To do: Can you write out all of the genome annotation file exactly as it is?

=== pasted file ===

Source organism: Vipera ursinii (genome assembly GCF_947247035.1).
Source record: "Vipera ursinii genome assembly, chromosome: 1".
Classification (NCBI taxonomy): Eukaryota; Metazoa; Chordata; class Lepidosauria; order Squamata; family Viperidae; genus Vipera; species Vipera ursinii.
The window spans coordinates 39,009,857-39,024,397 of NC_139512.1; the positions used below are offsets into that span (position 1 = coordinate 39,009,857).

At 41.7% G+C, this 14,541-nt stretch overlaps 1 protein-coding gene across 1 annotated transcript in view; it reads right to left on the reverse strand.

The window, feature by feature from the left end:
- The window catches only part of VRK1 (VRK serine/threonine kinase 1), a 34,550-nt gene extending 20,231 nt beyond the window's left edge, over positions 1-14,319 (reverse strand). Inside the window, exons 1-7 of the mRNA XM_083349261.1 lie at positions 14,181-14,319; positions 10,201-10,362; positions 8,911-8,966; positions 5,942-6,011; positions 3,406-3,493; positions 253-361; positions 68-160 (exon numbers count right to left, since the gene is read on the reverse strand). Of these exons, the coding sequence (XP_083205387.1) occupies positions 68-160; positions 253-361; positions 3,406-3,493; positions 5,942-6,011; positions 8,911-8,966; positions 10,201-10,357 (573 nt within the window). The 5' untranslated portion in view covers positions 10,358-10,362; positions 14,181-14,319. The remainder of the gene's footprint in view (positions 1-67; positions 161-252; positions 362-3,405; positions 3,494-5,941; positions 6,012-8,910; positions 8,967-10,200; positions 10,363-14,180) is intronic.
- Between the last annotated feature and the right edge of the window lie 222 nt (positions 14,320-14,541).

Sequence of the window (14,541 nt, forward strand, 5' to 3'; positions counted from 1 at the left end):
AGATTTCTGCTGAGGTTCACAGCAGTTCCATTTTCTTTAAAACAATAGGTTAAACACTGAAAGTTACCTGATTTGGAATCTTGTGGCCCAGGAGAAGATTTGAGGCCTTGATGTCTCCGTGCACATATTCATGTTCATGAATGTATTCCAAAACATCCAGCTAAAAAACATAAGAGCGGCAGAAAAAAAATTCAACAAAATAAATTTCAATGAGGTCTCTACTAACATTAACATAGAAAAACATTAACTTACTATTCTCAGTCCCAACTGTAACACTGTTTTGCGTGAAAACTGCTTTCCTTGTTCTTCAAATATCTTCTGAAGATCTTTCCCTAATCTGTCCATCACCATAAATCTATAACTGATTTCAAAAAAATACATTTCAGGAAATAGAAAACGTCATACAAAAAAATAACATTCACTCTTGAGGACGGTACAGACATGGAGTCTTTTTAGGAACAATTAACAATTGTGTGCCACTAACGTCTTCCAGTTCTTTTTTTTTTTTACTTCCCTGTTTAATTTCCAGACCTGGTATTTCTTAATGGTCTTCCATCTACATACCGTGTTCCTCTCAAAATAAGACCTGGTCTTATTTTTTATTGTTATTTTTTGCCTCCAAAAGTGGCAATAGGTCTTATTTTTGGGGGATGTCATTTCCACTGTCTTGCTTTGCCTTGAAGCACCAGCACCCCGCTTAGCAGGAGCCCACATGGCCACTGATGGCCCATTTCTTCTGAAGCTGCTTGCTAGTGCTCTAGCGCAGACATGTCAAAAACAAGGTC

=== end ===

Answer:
Source organism: Vipera ursinii (genome assembly GCF_947247035.1).
Source record: "Vipera ursinii genome assembly, chromosome: 1".
Classification (NCBI taxonomy): Eukaryota; Metazoa; Chordata; class Lepidosauria; order Squamata; family Viperidae; genus Vipera; species Vipera ursinii.
The window spans coordinates 39,009,857-39,024,397 of NC_139512.1; the positions used below are offsets into that span (position 1 = coordinate 39,009,857).

At 41.7% G+C, this 14,541-nt stretch overlaps 1 protein-coding gene across 1 annotated transcript in view; it reads right to left on the reverse strand.

The window, feature by feature from the left end:
- The window catches only part of VRK1 (VRK serine/threonine kinase 1), a 34,550-nt gene extending 20,231 nt beyond the window's left edge, over positions 1-14,319 (reverse strand). Inside the window, exons 1-7 of the mRNA XM_083349261.1 lie at positions 14,181-14,319; positions 10,201-10,362; positions 8,911-8,966; positions 5,942-6,011; positions 3,406-3,493; positions 253-361; positions 68-160 (exon numbers count right to left, since the gene is read on the reverse strand). Of these exons, the coding sequence (XP_083205387.1) occupies positions 68-160; positions 253-361; positions 3,406-3,493; positions 5,942-6,011; positions 8,911-8,966; positions 10,201-10,357 (573 nt within the window). The 5' untranslated portion in view covers positions 10,358-10,362; positions 14,181-14,319. The remainder of the gene's footprint in view (positions 1-67; positions 161-252; positions 362-3,405; positions 3,494-5,941; positions 6,012-8,910; positions 8,967-10,200; positions 10,363-14,180) is intronic.
- Between the last annotated feature and the right edge of the window lie 222 nt (positions 14,320-14,541).

Sequence of the window (14,541 nt, forward strand, 5' to 3'; positions counted from 1 at the left end):
AGATTTCTGCTGAGGTTCACAGCAGTTCCATTTTCTTTAAAACAATAGGTTAAACACTGAAAGTTACCTGATTTGGAATCTTGTGGCCCAGGAGAAGATTTGAGGCCTTGATGTCTCCGTGCACATATTCATGTTCATGAATGTATTCCAAAACATCCAGCTAAAAAACATAAGAGCGGCAGAAAAAAAATTCAACAAAATAAATTTCAATGAGGTCTCTACTAACATTAACATAGAAAAACATTAACTTACTATTCTCAGTCCCAACTGTAACACTGTTTTGCGTGAAAACTGCTTTCCTTGTTCTTCAAATATCTTCTGAAGATCTTTCCCTAATCTGTCCATCACCATAAATCTATAACTGATTTCAAAAAAATACATTTCAGGAAATAGAAAACGTCATACAAAAAAATAACATTCACTCTTGAGGACGGTACAGACATGGAGTCTTTTTAGGAACAATTAACAATTGTGTGCCACTAACGTCTTCCAGTTCTTTTTTTTTTTTACTTCCCTGTTTAATTTCCAGACCTGGTATTTCTTAATGGTCTTCCATCTACATACCGTGTTCCTCTCAAAATAAGACCTGGTCTTATTTTTTATTGTTATTTTTTGCCTCCAAAAGTGGCAATAGGTCTTATTTTTGGGGGATGTCATTTCCACTGTCTTGCTTTGCCTTGAAGCACCAGCACCCCGCTTAGCAGGAGCCCACATGGCCACTGATGGCCCATTTCTTCTGAAGCTGCTTGCTAGTGCTCTAGCGCAGACATGTCAAAAACAAGGTC